When we include a gap waiver in an offer, we essentially tell the seller how much “above appraised value” you’ll pay in order to make-up the shortfall between the appraised value and the purchase price. You never pay more than the “agreed upon purchase price” unless you want to use that as a negotiating tool. I’ve only seen it done once.
Not everyone feels comfortable with this and not everyone has “extra” money available to do it. It’s important to think about this ahead of time to see what feels right to you. We have a number of buyers who do not feel comfortable with a gap waiver at all and it’s never a part of their offers. Remember that staying within your comfort zone is important.
The appraisal gap waiver doesn’t give any extra money to the seller (though you can decide to do that in the “Hybrid” option below). It just ensures that the purchase price is more likely to stay intact. That’s where this next idea comes in.
- Closing cost credits:
From the seller to you: While in the previous market over the last couple of years, it was almost exclusively the buyer who offered closing costs to sellers, we’re starting to see the reverse happen again. As the market declines and interest rates increase, sellers are starting to be more willing to pay some of the buyer’s closing costs. If this option helps your situation you might consider increasing the purchase price you might have paid in order to make up for asking for some credit to help you “buy-down” your interest rate or pay for some of your closing costs. But if there’s no competition for the house you might not even need to do that.
Another option (if you have “extra cash”) and are in heavy competition for a house, is for you to pay some of the seller’s closing costs. The big difference between this and the appraisal gap waiver (in terms of its benefit to the seller) is if you end up not having a problem with the appraisal the seller STILL gets to keep the money you’ve offered to pay.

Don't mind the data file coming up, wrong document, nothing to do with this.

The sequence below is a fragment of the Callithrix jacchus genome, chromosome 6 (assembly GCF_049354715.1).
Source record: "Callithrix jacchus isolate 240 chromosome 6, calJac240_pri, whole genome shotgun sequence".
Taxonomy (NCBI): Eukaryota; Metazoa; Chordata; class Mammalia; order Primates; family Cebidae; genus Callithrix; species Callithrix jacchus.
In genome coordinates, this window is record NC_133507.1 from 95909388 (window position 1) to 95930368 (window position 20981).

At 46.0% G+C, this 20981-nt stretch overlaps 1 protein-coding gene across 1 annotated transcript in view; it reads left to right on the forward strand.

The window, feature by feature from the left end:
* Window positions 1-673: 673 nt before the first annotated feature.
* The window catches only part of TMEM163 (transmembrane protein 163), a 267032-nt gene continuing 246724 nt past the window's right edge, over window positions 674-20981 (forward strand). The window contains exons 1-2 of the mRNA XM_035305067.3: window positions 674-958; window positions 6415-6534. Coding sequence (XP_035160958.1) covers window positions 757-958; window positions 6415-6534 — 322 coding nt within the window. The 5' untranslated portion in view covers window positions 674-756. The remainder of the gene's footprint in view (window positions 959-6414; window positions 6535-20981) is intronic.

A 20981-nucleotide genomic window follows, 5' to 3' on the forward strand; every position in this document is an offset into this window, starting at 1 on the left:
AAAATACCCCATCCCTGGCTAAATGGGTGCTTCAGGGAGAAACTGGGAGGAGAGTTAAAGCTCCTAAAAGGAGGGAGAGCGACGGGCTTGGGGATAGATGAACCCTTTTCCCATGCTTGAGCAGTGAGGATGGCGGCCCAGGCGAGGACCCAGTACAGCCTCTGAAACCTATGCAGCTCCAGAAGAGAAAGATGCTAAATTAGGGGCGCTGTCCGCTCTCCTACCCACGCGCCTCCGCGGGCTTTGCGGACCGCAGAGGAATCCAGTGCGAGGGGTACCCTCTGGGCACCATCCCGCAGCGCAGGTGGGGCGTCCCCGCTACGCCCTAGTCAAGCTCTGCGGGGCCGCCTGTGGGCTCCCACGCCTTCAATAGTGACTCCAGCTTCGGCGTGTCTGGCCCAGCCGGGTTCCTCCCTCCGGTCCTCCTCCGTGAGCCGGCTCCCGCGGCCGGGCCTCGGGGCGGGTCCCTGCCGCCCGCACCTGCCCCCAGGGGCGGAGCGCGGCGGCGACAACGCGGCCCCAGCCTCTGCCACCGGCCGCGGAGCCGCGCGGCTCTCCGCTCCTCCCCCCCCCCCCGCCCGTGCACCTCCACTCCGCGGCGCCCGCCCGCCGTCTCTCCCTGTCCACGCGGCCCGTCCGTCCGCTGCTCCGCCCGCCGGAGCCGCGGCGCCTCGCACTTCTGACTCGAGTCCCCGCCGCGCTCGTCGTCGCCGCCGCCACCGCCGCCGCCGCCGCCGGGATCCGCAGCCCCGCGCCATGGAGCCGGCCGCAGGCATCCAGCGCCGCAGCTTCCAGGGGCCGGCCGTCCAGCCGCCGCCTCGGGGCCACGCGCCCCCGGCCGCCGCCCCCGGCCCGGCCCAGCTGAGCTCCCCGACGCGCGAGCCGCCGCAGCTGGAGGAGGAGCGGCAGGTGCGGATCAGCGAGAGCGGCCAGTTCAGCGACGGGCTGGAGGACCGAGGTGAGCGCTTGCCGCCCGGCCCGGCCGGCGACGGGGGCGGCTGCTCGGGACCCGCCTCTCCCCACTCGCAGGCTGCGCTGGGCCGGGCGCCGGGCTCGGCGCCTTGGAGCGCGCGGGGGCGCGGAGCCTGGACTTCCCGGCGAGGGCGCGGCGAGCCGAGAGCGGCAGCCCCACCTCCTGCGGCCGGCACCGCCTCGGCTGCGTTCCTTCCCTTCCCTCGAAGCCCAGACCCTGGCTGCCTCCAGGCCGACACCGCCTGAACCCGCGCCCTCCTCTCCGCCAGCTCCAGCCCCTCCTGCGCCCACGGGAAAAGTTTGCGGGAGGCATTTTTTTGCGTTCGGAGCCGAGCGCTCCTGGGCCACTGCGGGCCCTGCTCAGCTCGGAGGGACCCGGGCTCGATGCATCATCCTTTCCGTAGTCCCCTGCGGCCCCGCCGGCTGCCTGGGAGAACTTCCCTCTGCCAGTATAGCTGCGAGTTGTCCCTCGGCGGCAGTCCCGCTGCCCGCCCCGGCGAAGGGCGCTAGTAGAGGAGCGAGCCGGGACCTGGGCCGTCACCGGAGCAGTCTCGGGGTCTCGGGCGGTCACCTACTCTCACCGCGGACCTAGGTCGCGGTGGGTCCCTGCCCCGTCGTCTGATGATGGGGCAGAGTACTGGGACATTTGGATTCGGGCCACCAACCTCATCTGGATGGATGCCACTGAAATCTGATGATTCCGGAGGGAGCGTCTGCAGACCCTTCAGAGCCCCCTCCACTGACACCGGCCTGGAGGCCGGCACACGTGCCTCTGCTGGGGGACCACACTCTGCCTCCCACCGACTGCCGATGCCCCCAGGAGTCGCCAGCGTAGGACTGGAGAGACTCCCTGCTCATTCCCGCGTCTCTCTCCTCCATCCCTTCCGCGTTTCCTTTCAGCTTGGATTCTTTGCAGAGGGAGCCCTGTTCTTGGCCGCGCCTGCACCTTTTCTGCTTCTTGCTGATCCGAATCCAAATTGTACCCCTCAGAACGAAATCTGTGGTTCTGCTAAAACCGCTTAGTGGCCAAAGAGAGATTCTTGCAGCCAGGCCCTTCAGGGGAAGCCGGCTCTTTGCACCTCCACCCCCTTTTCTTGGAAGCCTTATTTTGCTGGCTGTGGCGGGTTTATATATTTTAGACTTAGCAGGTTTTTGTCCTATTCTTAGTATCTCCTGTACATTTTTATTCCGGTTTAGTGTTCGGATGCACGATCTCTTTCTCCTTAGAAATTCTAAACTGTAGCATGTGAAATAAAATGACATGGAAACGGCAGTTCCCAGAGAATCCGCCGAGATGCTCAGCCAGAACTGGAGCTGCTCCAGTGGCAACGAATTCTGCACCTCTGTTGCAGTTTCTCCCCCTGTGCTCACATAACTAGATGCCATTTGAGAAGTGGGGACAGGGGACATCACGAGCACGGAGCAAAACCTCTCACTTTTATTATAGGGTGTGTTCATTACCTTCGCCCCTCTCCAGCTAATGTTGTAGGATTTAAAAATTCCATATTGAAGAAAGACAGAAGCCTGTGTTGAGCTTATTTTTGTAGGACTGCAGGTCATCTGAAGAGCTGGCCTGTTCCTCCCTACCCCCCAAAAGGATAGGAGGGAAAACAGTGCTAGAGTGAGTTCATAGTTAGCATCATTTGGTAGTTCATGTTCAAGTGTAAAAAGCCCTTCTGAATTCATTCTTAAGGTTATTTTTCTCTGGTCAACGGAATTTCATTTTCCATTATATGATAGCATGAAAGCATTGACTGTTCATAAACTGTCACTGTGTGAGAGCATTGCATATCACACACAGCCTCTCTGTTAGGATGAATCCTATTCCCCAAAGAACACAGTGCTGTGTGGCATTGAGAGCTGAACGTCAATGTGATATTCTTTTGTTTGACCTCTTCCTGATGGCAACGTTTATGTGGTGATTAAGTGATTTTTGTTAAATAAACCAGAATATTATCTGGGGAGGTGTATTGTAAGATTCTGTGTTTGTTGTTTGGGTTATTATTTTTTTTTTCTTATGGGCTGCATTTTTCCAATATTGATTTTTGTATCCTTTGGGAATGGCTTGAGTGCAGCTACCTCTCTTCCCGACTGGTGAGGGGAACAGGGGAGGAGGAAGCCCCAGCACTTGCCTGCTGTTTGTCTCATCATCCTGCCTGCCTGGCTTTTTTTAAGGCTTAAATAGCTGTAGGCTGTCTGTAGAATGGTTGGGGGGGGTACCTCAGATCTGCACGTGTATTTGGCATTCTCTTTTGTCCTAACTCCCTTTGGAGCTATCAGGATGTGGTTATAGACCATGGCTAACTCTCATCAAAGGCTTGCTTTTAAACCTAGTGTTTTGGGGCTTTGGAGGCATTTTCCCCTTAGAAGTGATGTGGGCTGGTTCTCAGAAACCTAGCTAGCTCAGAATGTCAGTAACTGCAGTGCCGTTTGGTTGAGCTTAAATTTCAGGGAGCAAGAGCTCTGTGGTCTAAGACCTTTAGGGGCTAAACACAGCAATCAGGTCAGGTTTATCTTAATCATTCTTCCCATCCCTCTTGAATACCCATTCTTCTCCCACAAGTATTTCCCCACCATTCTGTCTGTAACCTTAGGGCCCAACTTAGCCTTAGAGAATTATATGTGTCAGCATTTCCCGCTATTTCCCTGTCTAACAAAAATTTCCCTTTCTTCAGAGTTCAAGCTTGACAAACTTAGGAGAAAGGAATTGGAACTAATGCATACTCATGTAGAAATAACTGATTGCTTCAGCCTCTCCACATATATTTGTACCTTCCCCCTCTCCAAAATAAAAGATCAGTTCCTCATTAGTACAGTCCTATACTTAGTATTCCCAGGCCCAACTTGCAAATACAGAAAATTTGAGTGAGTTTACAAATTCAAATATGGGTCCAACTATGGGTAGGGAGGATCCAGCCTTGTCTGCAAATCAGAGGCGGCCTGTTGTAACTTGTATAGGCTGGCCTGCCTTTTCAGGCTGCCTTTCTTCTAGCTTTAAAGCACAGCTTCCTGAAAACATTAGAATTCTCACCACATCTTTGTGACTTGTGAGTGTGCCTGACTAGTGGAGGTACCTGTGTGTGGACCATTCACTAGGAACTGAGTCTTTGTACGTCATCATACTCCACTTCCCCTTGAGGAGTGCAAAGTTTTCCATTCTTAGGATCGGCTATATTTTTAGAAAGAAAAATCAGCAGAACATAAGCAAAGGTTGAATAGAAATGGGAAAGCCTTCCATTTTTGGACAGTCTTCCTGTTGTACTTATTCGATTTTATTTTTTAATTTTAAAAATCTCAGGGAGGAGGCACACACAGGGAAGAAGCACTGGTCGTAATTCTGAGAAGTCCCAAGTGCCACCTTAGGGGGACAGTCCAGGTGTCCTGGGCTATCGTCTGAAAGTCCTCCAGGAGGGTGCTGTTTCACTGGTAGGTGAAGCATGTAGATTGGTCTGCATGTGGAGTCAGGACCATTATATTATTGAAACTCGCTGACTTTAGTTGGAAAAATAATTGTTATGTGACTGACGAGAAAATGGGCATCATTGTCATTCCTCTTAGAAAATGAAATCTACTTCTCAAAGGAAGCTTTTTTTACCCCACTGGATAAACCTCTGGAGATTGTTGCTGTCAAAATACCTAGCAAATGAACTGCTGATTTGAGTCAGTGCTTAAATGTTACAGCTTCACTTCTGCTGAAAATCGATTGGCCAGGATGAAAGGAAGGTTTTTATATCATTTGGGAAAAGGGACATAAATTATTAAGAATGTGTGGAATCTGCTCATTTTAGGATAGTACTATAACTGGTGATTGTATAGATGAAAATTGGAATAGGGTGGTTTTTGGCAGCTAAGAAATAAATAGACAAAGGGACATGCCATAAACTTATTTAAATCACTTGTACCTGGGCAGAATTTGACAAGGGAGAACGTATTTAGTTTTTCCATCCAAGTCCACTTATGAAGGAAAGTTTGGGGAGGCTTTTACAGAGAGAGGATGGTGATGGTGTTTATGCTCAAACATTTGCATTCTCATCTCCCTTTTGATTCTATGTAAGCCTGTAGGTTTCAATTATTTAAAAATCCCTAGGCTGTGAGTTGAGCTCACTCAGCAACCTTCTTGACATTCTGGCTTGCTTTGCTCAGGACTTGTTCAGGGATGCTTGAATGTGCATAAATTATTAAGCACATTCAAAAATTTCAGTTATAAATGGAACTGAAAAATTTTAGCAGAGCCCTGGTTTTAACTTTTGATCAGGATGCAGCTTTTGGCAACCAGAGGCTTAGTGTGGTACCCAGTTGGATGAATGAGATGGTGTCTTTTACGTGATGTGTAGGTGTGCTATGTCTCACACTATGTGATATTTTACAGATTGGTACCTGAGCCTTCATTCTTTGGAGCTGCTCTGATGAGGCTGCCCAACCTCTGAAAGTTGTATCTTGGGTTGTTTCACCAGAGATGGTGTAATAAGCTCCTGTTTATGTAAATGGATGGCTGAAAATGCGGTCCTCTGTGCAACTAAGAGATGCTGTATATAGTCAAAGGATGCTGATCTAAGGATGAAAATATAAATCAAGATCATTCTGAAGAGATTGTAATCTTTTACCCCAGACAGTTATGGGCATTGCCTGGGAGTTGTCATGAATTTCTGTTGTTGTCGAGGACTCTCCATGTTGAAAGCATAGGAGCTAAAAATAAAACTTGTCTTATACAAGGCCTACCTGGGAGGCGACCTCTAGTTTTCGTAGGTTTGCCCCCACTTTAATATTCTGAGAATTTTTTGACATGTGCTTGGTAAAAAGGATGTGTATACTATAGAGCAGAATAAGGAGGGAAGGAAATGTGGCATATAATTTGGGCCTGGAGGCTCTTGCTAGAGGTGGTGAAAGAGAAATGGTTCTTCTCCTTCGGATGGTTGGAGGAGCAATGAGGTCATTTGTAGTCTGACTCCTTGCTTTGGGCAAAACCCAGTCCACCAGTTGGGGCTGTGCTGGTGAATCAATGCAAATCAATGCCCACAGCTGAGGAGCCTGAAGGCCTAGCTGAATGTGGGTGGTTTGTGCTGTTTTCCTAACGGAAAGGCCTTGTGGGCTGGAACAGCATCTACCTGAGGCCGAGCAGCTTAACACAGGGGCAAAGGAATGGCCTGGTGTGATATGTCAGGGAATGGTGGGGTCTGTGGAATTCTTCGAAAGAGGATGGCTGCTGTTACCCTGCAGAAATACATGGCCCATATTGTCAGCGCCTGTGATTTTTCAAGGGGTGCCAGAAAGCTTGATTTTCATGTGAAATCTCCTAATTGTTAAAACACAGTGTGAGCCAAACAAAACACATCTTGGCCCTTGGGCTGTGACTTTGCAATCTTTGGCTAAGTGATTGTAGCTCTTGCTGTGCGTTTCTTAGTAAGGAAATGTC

The other added benefit of this strategy is it allows you to put more money in the seller’s pocket while keeping the purchase price a little lower which makes an appraisal issue less likely. Some people do a combination of appraisal gap waiver and seller closing costs, or give the seller the option of where to apply the entire “additional” budget you’re prepared to contribute. In this scenario the seller knows if the appraisal comes in OK they still get the funds.
The downside for YOU in this scenario is you’ve spent those funds one way or another. That’s why some people just stick with Appraisal Gap Waiver, or limit the amount in closing costs they’re willing to provide.
- Hybrid – Appraisal gap and paying for seller closing costs:
One buyer decided they wanted to offer the “extra” funds they had EITHER to an appraisal gap OR to seller closing costs if the appraisal gap was not needed. This is a combination of the two above strategies. The key here, the money is gone no matter what happens with the appraisal.
How much does it cost?
It’s important to know how much you might expect to spend on a house outside of your loan costs and down payment. The main things you’ll pay for are inspections and the appraisal in addition to your loan costs. Inspections often cost about $650 for full home, termite and sewer line inspections. If you add any other inspections, such as radon, ductwork, structural, or mold/air quality, their costs could range from another $200 -$650 each depending on the inspection. Appraisals run between $500-650. So on top of your loan fees (likely between $3500-5000 based on the size of the loan and the lender), you should expect to spend roughly between $1300-2500 depending on the inspections you get. This does not include a Time Off Market fee or Earnest Money as discussed above.